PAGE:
Diversity in entrepreneurship: We all have a voice
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Thanks to everyone who came to our session on diversity in entrepreneurship at EntreFEST yesterday. We had about 30 people engaged in conversation - everyone from people who work on diversity for their day jobs, to people who weren't familiar with the issue at all and had found our session through EntreFEST.
I hope it was productive and worthwhile for all.
Check out Kiran's post for her perspective as a diverse person. These are the biggest things that strike me. What would you add?
Be an ally: One of the breakout groups asked the question, how can a white male participate in the diversity conversation?
It can be intimidating for someone from a majority group to voice an opinion when diversity is such a loaded topic. If I go to a diversity-focused event, will I be seen as an intruder? How can I help, without patronizing anyone? What if I say the wrong thing? There might be communication disconnects or fundamental cultural misunderstandings.
I can relate to many of these feelings, but by the end of the session I realized, I just need to get over these hangups and do the supportive thing anyway. I hope that with a genuine, authentic approach, I won't be seen as an intruder.
At the end of the session, everyone shared their personal "next step." These were everything from a structural change, like tweaking a program to be more inclusive to a person vowing to better educate herself on the issue. No matter how big or small, every step matters.
We can all help. We all have a voice.
Defining diversity: One repeated question was, how do we define diversity? It seems we can't measure, track or promote something if we don't understand it.
However, I don't know if we'll ever have one definition that fits all contexts. For example, simply being a woman doesn't make one diverse in the general population, but it does in a high-tech community.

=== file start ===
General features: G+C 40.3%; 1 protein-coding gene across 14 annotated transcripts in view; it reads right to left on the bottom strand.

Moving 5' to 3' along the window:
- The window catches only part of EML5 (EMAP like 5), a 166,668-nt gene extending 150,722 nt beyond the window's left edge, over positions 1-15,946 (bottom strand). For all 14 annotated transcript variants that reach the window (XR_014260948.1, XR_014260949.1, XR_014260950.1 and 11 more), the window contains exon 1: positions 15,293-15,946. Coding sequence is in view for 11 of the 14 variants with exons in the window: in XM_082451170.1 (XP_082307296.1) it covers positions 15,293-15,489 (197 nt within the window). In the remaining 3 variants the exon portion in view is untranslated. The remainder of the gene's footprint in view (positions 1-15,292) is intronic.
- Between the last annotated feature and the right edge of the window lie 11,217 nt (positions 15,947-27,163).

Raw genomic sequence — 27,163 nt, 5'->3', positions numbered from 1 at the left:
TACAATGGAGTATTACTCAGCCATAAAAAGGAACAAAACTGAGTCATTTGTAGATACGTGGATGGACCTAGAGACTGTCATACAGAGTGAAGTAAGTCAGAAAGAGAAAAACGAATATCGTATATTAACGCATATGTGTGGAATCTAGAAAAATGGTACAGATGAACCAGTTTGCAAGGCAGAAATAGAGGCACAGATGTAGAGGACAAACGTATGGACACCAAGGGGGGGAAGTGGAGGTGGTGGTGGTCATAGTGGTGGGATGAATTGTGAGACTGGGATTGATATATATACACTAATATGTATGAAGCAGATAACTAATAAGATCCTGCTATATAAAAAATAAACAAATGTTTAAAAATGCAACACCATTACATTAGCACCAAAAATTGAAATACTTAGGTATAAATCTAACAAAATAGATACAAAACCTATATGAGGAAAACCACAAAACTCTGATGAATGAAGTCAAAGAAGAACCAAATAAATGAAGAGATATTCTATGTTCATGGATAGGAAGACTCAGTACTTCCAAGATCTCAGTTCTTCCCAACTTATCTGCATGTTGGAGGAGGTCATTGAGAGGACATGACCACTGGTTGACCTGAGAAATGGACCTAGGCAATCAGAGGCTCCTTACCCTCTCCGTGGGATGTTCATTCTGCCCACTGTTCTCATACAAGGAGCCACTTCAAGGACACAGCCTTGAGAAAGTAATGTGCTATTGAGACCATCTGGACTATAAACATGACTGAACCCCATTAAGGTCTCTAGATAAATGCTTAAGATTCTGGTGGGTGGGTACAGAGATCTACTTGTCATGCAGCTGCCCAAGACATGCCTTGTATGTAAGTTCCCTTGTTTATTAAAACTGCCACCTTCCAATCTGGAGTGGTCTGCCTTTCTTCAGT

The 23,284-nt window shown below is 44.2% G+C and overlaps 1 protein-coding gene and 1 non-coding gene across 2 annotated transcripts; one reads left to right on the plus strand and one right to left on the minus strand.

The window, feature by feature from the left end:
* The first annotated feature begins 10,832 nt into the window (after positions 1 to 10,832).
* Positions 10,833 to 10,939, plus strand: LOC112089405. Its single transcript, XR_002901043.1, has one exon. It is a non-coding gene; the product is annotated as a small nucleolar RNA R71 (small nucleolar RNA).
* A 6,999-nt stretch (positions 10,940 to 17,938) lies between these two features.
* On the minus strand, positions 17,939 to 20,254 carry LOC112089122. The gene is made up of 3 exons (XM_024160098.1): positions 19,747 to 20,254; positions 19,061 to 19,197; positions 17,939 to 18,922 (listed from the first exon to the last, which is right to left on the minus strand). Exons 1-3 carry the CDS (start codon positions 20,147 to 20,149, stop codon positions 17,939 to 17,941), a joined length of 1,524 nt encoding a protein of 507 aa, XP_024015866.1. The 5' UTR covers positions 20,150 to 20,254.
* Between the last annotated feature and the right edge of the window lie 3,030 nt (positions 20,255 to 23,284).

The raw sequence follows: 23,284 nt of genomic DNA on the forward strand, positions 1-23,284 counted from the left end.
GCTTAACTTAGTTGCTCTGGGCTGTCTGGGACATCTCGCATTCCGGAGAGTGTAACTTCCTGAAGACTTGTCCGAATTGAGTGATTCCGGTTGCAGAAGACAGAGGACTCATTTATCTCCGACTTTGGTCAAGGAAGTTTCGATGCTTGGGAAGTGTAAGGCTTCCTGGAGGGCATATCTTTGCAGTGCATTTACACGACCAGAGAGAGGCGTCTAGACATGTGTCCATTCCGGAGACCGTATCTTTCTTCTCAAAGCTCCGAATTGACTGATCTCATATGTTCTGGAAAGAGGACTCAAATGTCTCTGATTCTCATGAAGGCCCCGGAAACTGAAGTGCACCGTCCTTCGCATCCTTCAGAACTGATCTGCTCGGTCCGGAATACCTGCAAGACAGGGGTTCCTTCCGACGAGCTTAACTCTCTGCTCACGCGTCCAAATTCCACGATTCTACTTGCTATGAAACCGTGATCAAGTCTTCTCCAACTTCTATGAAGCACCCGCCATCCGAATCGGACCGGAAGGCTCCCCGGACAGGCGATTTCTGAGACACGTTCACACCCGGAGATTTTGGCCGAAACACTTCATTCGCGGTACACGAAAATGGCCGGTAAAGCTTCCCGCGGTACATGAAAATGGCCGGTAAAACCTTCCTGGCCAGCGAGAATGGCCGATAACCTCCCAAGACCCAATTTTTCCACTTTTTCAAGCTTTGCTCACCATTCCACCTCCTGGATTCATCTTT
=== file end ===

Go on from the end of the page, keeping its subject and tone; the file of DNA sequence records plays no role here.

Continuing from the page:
One person I talked to noted that the entrepreneur community in Iowa may never perfectly match the state's demographics. Iowa has an aging population, but people who are nearing retirement may be less willing to take the financial risks of entrepreneurship.
What's a comfortable or desirable amount of diversity? Every person, group or community might have to figure out what works for them.
How can we help people take the first step? I really believe in the strength of our entrepreneurial community.
There are a ton of great organizations and entities - entrepreneurial education, support organizations, large businesses, growing startups, and yes, even a few venture capital funds. And, the combination of a small state (Iowa's population is just over three million) and that Iowa nice effect means, once you raise your hand, you never seem to be more than one or two introductions from the resources you need.
But, you do have to raise your hand. To take the first step. (More on this from Geoff Wood on the Welch Avenue blog.) How can we make sure people from all populations know that there is an entrepreneurial community here, and that they can take that first step?
Celebrate similarities: One Asian-American entrepreneur I spoke with wondered why diversity in entrepreneurship was even an issue.
He believes that all entrepreneurs naturally have something in common - the experience of relentlessly chasing their ideas.That's something we can all support.